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Can you summarize and analyze Alexandra York's essay "From the Fountainhead to the Future"?

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In "From the Fountainhead to the Future," Alexandra York argues that contemporary art has lost its purpose by becoming politicized and aesthetically nihilistic. She advocates for a return to classical ideals of beauty to inspire deep thinking and noble living. York believes modern art divides rather than unites, and calls for representational painting, harmonious music, and literature reflecting high cultural standards, modeled on Renaissance principles without mere imitation.

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The essay "From the Fountainhead to the Future" by Alexandra York argues for a classical ideal of beauty as a basis for contemporary art. York believes that art has become politicized and aesthetically nihilistic and that its true purpose, to express the highest ideals of humanity, has been lost in recent decades.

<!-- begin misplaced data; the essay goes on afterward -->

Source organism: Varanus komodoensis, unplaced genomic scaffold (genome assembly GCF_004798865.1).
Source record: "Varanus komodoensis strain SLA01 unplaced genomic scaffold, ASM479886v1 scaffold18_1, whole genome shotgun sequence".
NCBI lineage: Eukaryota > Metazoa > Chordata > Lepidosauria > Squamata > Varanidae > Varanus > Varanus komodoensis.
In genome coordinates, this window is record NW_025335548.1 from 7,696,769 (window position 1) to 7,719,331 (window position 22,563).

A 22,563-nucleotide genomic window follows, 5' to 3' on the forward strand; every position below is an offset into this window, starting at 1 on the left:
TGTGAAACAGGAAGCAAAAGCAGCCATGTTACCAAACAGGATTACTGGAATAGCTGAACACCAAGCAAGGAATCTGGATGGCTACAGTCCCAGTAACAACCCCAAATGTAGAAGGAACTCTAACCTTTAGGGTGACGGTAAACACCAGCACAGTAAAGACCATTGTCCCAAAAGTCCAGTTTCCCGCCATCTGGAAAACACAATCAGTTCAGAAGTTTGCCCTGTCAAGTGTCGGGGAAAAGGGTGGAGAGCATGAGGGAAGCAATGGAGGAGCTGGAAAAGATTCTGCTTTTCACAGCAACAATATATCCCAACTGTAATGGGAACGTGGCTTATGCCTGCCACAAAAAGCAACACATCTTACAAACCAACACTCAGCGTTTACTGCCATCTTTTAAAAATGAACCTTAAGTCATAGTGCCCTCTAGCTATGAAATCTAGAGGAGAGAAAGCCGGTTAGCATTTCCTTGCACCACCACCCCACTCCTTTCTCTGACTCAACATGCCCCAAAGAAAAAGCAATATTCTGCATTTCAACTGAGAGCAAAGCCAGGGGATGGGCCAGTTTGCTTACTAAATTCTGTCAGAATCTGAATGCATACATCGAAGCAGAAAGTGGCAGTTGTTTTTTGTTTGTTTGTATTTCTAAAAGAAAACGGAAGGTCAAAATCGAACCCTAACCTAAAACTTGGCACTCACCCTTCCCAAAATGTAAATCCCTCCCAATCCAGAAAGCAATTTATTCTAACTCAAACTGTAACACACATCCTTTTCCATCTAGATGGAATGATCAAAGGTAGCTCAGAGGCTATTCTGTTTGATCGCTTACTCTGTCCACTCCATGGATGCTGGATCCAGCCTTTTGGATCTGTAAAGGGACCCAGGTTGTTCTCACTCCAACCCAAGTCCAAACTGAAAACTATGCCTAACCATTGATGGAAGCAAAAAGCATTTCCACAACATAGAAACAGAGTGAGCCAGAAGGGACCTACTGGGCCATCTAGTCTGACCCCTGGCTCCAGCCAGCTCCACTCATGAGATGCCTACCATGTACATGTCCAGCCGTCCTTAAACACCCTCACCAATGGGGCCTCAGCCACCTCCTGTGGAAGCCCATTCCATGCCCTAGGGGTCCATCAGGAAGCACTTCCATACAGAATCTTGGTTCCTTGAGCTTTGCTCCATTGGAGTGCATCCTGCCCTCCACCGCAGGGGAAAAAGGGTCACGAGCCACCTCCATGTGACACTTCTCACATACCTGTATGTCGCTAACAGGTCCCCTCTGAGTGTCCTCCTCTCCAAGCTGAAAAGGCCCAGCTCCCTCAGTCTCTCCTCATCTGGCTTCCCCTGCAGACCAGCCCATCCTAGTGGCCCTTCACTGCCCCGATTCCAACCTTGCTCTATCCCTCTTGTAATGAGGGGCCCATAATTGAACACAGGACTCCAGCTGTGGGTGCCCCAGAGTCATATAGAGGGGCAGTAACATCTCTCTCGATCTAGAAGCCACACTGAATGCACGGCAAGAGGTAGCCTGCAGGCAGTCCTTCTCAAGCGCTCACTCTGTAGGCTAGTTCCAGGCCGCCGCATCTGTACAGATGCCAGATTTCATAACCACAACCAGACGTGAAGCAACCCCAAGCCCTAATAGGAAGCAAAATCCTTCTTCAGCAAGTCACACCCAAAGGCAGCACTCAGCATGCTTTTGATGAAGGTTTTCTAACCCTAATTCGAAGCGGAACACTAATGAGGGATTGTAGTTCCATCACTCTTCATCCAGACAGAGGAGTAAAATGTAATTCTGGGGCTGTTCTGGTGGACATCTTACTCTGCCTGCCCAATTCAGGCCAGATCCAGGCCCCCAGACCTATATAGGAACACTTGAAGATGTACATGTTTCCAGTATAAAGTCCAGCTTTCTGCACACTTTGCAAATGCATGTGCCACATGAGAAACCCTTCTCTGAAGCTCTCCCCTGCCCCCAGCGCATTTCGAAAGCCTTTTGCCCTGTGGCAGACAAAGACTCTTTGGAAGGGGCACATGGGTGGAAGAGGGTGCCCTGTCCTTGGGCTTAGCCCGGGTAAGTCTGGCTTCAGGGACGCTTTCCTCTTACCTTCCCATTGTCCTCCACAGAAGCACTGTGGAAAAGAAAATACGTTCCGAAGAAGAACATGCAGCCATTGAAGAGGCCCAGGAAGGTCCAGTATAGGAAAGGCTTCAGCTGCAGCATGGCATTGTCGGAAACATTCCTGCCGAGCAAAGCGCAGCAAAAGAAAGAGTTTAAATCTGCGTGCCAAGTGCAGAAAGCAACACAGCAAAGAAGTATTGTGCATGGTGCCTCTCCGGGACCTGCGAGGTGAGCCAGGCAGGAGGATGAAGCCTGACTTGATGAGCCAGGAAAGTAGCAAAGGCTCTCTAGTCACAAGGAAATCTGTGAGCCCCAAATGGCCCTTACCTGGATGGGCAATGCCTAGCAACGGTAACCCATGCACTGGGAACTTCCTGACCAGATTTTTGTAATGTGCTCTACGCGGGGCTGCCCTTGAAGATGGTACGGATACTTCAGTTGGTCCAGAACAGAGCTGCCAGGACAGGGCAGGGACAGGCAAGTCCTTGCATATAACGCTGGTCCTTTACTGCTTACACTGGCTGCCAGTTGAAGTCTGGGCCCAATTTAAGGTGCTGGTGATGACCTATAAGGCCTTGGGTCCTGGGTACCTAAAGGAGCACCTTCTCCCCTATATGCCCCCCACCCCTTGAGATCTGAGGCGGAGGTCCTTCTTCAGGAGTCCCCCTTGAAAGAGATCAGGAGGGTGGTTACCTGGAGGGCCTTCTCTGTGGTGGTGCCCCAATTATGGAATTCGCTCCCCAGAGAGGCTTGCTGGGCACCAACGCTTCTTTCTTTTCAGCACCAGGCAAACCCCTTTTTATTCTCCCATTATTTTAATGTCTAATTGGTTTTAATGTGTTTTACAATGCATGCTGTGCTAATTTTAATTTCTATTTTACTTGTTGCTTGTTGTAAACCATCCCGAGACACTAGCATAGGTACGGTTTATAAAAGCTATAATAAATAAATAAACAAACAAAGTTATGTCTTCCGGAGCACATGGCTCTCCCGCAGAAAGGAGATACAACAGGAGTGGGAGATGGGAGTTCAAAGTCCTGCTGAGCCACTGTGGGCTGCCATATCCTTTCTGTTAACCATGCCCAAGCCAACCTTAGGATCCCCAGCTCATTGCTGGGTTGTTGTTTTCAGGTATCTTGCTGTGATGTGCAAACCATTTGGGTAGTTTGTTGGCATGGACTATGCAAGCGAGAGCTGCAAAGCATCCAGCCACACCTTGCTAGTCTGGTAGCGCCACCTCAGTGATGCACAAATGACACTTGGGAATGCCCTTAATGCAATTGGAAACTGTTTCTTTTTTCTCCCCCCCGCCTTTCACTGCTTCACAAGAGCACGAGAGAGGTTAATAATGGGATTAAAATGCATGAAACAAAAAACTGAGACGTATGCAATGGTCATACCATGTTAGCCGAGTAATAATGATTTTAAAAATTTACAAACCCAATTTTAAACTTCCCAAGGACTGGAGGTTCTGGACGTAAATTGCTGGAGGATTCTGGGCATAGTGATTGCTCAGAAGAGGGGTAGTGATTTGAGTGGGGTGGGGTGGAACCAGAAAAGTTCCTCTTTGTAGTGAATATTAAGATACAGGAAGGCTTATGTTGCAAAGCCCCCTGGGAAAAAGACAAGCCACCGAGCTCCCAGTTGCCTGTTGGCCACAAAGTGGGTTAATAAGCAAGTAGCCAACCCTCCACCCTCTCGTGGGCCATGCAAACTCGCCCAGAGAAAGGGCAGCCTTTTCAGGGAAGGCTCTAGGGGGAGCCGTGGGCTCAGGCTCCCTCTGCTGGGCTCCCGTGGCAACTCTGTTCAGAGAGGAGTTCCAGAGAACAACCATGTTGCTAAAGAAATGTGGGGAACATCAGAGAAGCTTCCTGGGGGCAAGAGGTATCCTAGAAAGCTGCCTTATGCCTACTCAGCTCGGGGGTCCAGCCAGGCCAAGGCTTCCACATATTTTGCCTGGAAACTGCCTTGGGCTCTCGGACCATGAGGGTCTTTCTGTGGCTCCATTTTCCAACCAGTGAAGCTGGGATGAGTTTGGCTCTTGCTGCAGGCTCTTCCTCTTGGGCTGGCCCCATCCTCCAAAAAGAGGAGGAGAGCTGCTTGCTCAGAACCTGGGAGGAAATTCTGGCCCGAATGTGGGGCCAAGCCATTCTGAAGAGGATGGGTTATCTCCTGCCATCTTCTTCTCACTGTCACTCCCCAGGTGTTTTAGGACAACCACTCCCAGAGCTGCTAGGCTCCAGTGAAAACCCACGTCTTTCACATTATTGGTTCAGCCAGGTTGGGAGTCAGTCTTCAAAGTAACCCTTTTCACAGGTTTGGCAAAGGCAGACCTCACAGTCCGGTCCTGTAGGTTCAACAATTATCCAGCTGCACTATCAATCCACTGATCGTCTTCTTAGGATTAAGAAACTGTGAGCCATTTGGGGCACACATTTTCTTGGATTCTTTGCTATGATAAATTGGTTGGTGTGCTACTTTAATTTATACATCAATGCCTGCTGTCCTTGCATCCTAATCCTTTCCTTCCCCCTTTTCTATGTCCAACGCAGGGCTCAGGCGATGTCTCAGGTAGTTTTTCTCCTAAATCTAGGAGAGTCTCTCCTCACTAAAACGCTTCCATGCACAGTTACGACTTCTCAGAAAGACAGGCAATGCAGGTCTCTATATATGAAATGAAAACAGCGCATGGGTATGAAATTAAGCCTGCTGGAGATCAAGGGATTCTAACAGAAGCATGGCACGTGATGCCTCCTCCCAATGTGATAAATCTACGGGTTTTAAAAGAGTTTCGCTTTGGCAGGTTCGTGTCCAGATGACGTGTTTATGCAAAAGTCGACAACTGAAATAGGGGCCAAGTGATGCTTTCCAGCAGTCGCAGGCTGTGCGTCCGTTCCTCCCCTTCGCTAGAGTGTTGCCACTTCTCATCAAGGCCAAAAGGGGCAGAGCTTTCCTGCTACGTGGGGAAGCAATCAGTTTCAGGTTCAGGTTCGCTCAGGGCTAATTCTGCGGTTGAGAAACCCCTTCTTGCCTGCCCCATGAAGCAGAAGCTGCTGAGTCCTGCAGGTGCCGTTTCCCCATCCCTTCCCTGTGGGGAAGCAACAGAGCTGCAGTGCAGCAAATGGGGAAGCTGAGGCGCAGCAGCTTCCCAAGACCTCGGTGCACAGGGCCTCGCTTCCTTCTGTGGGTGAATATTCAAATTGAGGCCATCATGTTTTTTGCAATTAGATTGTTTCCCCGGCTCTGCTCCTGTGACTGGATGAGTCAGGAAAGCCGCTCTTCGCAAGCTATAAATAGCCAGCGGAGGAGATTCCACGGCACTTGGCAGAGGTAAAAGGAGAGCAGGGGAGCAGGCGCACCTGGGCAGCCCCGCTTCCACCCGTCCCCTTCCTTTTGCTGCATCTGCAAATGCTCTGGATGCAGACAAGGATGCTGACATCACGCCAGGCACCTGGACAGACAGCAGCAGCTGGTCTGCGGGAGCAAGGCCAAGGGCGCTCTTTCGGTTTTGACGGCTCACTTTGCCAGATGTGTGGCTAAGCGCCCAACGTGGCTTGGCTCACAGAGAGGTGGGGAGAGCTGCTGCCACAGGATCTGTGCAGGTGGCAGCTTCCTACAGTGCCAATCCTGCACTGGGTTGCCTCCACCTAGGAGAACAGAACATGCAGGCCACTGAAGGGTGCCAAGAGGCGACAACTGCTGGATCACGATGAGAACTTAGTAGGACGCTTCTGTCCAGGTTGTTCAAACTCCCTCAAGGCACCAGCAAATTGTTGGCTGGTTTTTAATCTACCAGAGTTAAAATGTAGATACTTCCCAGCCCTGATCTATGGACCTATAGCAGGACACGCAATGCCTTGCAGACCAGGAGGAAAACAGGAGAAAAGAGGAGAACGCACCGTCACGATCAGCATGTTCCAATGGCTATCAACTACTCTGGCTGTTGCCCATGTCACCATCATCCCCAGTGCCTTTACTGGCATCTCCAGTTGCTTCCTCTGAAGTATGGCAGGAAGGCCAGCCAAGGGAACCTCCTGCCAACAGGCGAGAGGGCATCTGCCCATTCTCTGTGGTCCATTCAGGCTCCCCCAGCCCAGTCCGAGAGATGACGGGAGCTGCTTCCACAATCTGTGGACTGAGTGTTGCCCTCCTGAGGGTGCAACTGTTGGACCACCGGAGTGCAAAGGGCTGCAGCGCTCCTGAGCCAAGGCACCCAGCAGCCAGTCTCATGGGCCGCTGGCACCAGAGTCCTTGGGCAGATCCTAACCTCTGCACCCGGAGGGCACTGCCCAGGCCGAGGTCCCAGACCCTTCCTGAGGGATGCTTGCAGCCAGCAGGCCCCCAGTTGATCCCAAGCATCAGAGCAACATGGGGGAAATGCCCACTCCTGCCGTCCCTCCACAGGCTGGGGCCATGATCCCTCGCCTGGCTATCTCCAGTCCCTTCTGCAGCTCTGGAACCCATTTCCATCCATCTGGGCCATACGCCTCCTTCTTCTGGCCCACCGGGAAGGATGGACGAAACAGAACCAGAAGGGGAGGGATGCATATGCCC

York looks back to ancient Greece for the foundation of an artistic vision that can serve as an inspiration to think deeply and live nobly. She sees a peculiarly destructive dichotomy in the twentieth century, in which art has come to express political ideas on one hand while rejecting aesthetic objectivity on the other. This means that modern art creates division rather than cohesion, setting classes and races against each other while refusing to observe any objective standards of grace and beauty.

For York, painting and sculpture should be representational, music should observe principles of melody and harmony, and literature should reflect Matthew Arnold's criteria for culture: "the best that has been thought and said in the world." However, the essay does not advocate mere imitation of a Greek ideal. York turns to the Renaissance as an example because Renaissance artists did not copy those of the classical era, but used the principles they found in classical art as the basis for original work. This, York argues, is what contemporary artists ought to be doing.

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